The Verizon 2015 PCI Compliance Report indicates that the number of businesses validated as PCI DSS compliant during the interim assessment continues to rise. But with less than a third (28.6%) of organizations still fully compliant just a year after successful validation, it's clear that sustainability is a challenge.
Often, security controls put in place in order to achieve PCI compliance are short-circuited once the assessment is successfully completed. The pressure from increasing customer demands; emerging technologies; and changes in an organization's goals, structure, and technology infrastructure can create compliance gaps. But it doesn't have to be that way.
Include PCI compliance tasks in everyday activities
For merchants seeking to protect their businesses and their customers from damaging data breaches, PCI compliance must be a continuous process throughout the year rather than validation at a single moment. Business owners must adopt the philosophy that complying with the standard means including people, processes, and technology in a comprehensive plan that incorporates security practices into everyday operational activities.
Most of the requirements to achieve PCI DSS compliance are common-sense practices that businesses should be following anyway. But sometimes the specifications may not be as clear as they could be.
That's why you'll want to keep this PCI compliance checklist handy when you're talking with clients. It can help you identify any weak spots in the point-of-sale (POS) solution and recommend hardware and software upgrades and procedural improvements that will leave customers with a more secure POS system.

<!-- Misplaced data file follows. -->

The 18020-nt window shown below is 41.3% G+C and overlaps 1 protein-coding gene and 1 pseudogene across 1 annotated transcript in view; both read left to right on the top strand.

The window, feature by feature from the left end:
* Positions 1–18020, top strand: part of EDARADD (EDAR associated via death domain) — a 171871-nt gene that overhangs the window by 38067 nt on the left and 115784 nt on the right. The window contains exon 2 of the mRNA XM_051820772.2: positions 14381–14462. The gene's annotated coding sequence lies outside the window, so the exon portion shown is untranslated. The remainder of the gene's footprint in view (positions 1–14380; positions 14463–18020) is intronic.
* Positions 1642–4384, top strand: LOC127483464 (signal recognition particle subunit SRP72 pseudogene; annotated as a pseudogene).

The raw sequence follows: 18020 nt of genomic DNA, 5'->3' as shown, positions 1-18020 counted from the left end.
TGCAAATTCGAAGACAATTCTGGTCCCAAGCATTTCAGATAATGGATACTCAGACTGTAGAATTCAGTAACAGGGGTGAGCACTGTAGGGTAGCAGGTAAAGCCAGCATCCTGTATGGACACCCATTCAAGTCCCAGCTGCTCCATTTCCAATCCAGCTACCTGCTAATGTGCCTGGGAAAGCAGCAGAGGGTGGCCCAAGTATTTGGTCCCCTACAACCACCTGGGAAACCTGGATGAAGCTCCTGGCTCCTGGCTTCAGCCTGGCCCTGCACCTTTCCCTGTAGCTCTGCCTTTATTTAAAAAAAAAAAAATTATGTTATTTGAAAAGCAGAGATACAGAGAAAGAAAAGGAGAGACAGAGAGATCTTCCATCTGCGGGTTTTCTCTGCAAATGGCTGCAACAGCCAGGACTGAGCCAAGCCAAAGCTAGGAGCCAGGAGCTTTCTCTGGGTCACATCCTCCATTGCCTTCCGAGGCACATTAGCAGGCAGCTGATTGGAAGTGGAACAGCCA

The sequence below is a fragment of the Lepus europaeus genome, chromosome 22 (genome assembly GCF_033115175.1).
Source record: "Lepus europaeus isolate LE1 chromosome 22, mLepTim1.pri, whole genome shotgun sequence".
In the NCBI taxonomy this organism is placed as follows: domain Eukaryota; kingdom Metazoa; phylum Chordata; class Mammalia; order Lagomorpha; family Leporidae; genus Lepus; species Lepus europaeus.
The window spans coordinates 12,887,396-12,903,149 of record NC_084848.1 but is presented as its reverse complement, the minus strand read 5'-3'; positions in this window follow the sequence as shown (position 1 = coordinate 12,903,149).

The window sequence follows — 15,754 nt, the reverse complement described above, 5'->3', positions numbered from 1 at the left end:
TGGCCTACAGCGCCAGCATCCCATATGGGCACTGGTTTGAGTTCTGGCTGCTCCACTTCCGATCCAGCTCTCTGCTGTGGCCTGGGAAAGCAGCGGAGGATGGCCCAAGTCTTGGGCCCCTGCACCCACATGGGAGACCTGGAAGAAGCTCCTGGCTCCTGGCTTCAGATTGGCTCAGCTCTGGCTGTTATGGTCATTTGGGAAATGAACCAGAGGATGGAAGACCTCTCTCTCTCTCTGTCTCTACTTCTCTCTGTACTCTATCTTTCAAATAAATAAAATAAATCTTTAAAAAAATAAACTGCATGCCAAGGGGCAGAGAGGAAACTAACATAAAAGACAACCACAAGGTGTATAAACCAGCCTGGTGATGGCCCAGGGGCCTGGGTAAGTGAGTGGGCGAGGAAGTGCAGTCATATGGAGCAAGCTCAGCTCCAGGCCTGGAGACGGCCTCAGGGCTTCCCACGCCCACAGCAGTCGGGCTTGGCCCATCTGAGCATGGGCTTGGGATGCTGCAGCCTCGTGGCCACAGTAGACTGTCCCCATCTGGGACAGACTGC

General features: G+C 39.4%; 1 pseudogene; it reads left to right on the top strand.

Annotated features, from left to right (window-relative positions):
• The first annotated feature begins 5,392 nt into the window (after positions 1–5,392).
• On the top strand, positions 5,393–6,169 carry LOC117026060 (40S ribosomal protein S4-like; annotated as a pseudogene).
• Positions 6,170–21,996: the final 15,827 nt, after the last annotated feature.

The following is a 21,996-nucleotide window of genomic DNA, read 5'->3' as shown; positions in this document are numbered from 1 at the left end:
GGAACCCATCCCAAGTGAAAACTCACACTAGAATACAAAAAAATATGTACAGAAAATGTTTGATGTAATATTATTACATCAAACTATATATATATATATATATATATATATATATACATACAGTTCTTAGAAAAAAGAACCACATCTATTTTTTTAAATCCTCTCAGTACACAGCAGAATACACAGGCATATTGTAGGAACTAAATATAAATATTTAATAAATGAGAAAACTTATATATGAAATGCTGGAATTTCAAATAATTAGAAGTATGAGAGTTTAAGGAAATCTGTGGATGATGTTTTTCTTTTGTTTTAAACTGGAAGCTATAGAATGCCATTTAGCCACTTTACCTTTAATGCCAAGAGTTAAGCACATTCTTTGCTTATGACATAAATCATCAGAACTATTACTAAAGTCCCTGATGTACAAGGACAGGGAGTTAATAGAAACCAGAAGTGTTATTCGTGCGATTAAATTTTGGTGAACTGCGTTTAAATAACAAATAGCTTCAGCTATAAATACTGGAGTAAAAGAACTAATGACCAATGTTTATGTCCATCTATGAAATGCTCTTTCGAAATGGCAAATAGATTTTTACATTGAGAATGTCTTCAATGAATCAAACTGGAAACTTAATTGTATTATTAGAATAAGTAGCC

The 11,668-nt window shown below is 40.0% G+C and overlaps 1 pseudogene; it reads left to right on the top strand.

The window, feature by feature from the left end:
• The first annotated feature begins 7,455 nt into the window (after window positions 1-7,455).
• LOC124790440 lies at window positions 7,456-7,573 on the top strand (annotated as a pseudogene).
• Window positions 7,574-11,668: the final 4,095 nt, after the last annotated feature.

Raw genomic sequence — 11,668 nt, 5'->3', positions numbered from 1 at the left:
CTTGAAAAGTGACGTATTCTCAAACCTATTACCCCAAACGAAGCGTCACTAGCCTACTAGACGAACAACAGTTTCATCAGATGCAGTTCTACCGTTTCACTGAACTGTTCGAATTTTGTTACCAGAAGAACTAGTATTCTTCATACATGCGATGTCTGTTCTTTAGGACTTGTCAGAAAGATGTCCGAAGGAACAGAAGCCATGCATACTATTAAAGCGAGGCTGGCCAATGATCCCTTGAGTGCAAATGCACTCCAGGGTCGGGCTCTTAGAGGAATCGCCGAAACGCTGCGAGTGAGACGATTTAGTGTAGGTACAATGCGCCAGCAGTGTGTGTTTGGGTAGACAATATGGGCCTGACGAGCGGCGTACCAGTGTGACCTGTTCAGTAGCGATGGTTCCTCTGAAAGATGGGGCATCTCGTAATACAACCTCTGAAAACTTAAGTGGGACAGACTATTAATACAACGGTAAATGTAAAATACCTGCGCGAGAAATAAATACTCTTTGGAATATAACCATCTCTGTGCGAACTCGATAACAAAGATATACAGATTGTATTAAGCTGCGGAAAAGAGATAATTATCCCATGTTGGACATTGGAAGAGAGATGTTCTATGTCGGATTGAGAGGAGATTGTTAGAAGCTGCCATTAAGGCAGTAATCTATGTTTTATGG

12-point PCI compliance checklist
- Install (and update regularly) a firewall between any public networks and payment-card data locations.
- Change vendor-supplied default passwords for network equipment or payment-processing software or hardware.
- Don't store cardholder data in your POS system.
- Encrypt cardholder data when they pass across unsecured or public networks.
- Install (and update regularly) anti-virus software on all equipment that has contact with the cardholder data environment.
- Confirm that card-processing applications and systems carry vendor-supplied security patches.
- Limit access to cardholder data to just those employees with a legitimate need.
- Create a unique identification for each person with access to the cardholder data environment. Make it very difficult for someone to use another person's identification code.
- Restrict physical access to all devices where cardholder data can be accessed.
- Monitor and record access to networks and other places where cardholder data might be found.
- Test security systems and the network environment regularly, but don't be too predictable. Most businesses require penetration testing every year, and following a significant infrastructure or application upgrade or modification.
- Create and update a business policy to keep information secure.
As you can see, PCI compliance requires a few one-time actions and a host of other administrative and business processes that must be maintained on a regular schedule.
What PCI compliance strategies have been most successful for your clients?